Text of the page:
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Comparative Analysis of Shale Gas/Oil Resources in the Baltic and the Lublin Basins (Poland) Based on 3-D Static Modelling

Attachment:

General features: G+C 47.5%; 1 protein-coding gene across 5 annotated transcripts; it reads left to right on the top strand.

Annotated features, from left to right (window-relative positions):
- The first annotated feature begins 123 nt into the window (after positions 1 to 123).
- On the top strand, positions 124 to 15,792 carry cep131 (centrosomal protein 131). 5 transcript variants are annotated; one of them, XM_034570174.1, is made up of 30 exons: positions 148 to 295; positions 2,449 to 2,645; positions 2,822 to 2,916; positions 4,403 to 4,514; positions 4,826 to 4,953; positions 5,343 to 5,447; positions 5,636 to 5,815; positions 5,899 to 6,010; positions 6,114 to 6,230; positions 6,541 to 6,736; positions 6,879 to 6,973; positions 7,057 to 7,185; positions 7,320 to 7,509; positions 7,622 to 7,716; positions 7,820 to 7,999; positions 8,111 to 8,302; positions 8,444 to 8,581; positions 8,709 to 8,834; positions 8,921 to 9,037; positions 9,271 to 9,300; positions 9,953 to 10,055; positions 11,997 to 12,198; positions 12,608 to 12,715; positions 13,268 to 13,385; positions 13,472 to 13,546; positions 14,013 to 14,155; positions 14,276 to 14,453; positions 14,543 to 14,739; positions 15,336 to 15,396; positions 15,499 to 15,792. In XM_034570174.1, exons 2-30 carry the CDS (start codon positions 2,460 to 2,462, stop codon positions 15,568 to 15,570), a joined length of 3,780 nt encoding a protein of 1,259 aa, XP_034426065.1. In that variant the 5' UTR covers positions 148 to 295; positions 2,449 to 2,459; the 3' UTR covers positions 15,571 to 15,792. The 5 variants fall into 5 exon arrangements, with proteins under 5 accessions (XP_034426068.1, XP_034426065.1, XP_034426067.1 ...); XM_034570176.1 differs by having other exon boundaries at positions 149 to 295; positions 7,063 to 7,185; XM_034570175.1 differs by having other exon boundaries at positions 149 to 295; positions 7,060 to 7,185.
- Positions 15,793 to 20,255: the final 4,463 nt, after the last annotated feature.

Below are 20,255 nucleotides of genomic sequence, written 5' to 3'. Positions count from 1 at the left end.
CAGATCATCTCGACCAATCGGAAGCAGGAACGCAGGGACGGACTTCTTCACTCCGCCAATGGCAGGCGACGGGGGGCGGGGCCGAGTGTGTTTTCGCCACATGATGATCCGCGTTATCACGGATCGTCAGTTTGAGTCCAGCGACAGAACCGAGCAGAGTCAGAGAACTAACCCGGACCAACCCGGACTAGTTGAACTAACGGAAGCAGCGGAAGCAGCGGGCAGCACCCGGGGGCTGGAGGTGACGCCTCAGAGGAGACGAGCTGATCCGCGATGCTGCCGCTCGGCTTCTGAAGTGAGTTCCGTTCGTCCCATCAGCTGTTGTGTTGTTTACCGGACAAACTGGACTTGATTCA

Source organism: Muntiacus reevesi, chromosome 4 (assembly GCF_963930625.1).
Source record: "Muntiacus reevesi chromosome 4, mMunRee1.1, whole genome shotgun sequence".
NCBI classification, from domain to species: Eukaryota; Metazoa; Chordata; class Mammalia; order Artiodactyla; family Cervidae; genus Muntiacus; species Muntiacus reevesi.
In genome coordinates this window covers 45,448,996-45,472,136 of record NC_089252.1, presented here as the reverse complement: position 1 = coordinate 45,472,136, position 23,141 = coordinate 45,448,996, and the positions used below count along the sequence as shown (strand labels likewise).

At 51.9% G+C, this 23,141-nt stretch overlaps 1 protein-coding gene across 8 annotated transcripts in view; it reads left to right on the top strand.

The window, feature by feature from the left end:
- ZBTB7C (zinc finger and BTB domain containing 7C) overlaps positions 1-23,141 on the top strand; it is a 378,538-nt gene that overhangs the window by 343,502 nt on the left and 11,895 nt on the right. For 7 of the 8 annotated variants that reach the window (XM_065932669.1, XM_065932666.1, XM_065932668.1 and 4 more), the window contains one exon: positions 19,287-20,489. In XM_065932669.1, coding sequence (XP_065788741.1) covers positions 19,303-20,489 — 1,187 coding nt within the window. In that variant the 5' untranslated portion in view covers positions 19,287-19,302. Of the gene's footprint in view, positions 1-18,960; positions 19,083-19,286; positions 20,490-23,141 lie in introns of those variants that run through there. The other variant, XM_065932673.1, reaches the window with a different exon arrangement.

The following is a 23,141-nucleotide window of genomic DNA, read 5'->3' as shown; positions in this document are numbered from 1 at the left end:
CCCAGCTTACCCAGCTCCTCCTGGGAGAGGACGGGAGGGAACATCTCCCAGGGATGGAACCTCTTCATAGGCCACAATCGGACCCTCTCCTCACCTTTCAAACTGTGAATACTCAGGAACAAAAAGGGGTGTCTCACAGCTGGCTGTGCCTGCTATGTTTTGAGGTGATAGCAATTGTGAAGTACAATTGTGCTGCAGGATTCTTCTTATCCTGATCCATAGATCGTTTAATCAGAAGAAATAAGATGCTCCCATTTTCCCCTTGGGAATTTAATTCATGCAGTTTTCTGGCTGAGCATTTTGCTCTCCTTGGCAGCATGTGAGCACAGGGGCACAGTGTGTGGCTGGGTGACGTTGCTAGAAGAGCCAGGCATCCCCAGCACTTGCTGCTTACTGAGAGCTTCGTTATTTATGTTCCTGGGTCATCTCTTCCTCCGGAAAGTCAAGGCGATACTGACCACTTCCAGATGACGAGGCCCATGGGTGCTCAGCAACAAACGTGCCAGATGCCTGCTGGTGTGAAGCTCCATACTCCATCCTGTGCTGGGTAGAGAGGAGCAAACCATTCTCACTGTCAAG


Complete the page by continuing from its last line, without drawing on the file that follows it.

The presented study concerns the Baltic Basin (BB) and the Lublin Basin (LB) in Poland, being a part of the system of the Lower Paleozoic sedimentary basins developed along the western slope of the East European Craton (EEC). The basins originated with the late Neoproterozoic rifting, followed by the post-rift thermal sag basin (Cambrian – Middle Ordovician). Since late Ordovician throughout Silurian oblique collision of the Avalonia with the Baltica led to development of the extensive flexural foredeep basin along the western slope of the EEC. The basins are filled with a thick complex of the Silurian mudstone-claystone-marl sediments. The Variscan evolution of the BB and LB was considerably different, resulting with significantly higher degree of tectonic deformation and denser grid of faults and natural fractures in the later one. For this reason in the LB risk of gas release from the shale reservoir is considerable. In the BB majority of faults terminates at the base of Silurian, increasing probability of gas preservation. The main target of shale gas/oil exploration in the BB are the TOC rich lowest Llandovery and Caradoc deposits, and to lesser degree also the Wenlock ones. In the LB of the key interest with respect to shale gas/oil are the Wenlock and the Landowery intervals, while the Caradoc is here of marginal interest. For the selected parts of the basins, quantitative 3D static modelling were completed. The regional-scale models covered 3806 km2 in the BB and 7340 km2 in the LB. The models integrate lithostratigraphy, petrophysical data, geochemical data, well logs, and seismic data. Modelled parameters include bulk density (RHOB), porosity (PHI) and water saturation, present and original TOC, shale and brittle minerals volumes models, and in the LB additionally vitrinite reflectance (Ro), RockEval S1+ S2 and HI. Hydrocarbon resources were calculated separately for the oil, liquid and gas windows, GIIP estimates were performed involving the volumetric, the genetic Schmocker and the USGS assessment methods. In a case of the BB mean risked resources estimated with the latter method are equal to 4 M tone of oil/km2, ~2 MMcm of gas/km2 in oil window, ~3.9 M tone of oil/km2 and 0.9 MMcm of gas/km2 in liquid window, ~29 MMcm of gas/km2 in gas window, while for the LB this is 26.4 M tone of oil/km2, 9.2 MMcm of gas/km2, 26.4 M tone of oil/km2, 2.2 MMcm of gas/km2, 6, 23 MMcm of gas/km2 respectively. Financed by the NCBR, Blue Gas (BG1/LUPZAS/13).